Although the script and characters lack depth
the question of human instincts and corruptions loom over the viewers
head. We are left wondering what ifs and why dids
and imagine if at the end. Maybe some of you will doubt
the logic and would have hoped for a loser loses all situation,
but even though Trainspotting and Shallow Grave seem saturated in
blackness, there was a winner
no matter the crap he went through
to get there.
Nowhere in Africa
The likely choice for the best foreign language
Oscar, Nowhere In Africa is a warm and entertaining film.
Taken from Stefanie Zweig's autobiographical bestseller about her
life as a young Jewish girl whose parents fled to Kenya just before
the Holocaust. It is a deep explo-ration into typical hurdles immigrants
face and their relationship with their new home. Dont be put
off by the seemingly over emotional themes. Beautiful cinematography
and strong leads make this the soft touch summer audiences have
been waiting for.
Drama/Germany/German (Japanese Subtitles) /141mins
Cast: Merab Ninidze, Juliane Kohler, Mathias
Dir: Caroline Link. GAGA
A touch up version with better colour and sound
of the Audrey Hepburn romantic comedy. This is the movie that made
her famous and her role is all very delightful. Hepburn plays a
modern princess who escapes while on tour in Rome. She just hates
her tedious duties and wants to be normal and free. She meets a
reporter (Gregory Peck) who hopes to scoop an exclusive from the
princess, but falls in love instead. This is typical of the time
but lets not be too cynical about gentle and puritanical romance-comedies
Cast: Audrey Hepburn, Gregory Peck, Eddie Albert Dir: William Wyler.
Paramount Home Entertainment Japan
The League of Extraordinary Gentlemen
Dubbed as something special for summer audiences,
TLEG is a production that revives some of the great literary heroes
of the 19th century. Scotland Yard has recruited African Adventurer
Allan Quatermain (Connery) to lead heroes of yesteryear like Tom
Sawyer, Captain Nemo, A vampires and Dr Jekyll to battle the high
terror of the the Fhantom. Great actors, a burly Hollywood
budget and a promising premise make this flick very enticing. But,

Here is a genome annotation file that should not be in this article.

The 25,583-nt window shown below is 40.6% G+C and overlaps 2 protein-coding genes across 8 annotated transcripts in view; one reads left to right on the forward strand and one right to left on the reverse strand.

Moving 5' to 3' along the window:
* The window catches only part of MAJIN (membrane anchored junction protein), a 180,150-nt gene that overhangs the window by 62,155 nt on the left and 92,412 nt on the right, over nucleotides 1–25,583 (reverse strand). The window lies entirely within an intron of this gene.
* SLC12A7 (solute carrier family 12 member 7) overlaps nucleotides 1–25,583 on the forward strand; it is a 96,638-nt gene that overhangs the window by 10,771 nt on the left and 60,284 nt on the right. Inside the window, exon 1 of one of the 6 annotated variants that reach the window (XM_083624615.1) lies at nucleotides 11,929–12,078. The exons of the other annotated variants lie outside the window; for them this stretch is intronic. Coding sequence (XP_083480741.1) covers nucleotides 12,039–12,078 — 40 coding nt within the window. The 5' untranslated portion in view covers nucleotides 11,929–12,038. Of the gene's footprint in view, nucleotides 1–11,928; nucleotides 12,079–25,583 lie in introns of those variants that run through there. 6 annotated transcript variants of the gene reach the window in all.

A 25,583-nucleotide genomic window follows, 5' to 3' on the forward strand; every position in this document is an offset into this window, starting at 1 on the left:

beware of the over-the-top action scenes and a lot of noise.
Cast: Sean Connery, Nasseruddin Shah, Tony Curran
Dir: Stephen Norrington. Twentieth Century Fox
This is a fine yet macabre piece of production
by writer-director Michael Basset. This limited budget horror has
nine British soldiers caught behind enemy lines during World War
1. While seeking refuge in a complex network of German trenches
they realise they are being hunted by something more evil than a
German soldier. Due to budget constraints the movie relies on psychological
ima-gery with an equally spooky soundtrack. However, timing is questionable
and it lacks subtlety.
Jamie Bell, Lawrence Fox, Kris Marshall Writer-director: Michael
Tomb Raider: The Cradle of Life
The closest thing we have to a female Bond is
back with more moves, gadgets and attitude but less bust (not digitally
enhanced this time). Lara Croft goes in search of Pandoras
Box, which she eventually loses and then chases it form left to
right and from villain to villain. All baddies are stereotypical
and the script is bad. But its still a cool adaptation of
the very cool video game. Great destinations, lots of action, solid
tunes and funky fashion make this worth watching on the big screen.
Cast: Angelina Jolie, Gerard Butler, Djimon Hounson Dir: Jan de
Kirikou et la Sorciere
An enchanting French animation that has resurfaced
as worldwide admiration for it has kept it afloat. Set in an imaginary
Africa, a special but stubborn little child named Kirikou comes
along with an array of sweet and obscure questions. He is very demanding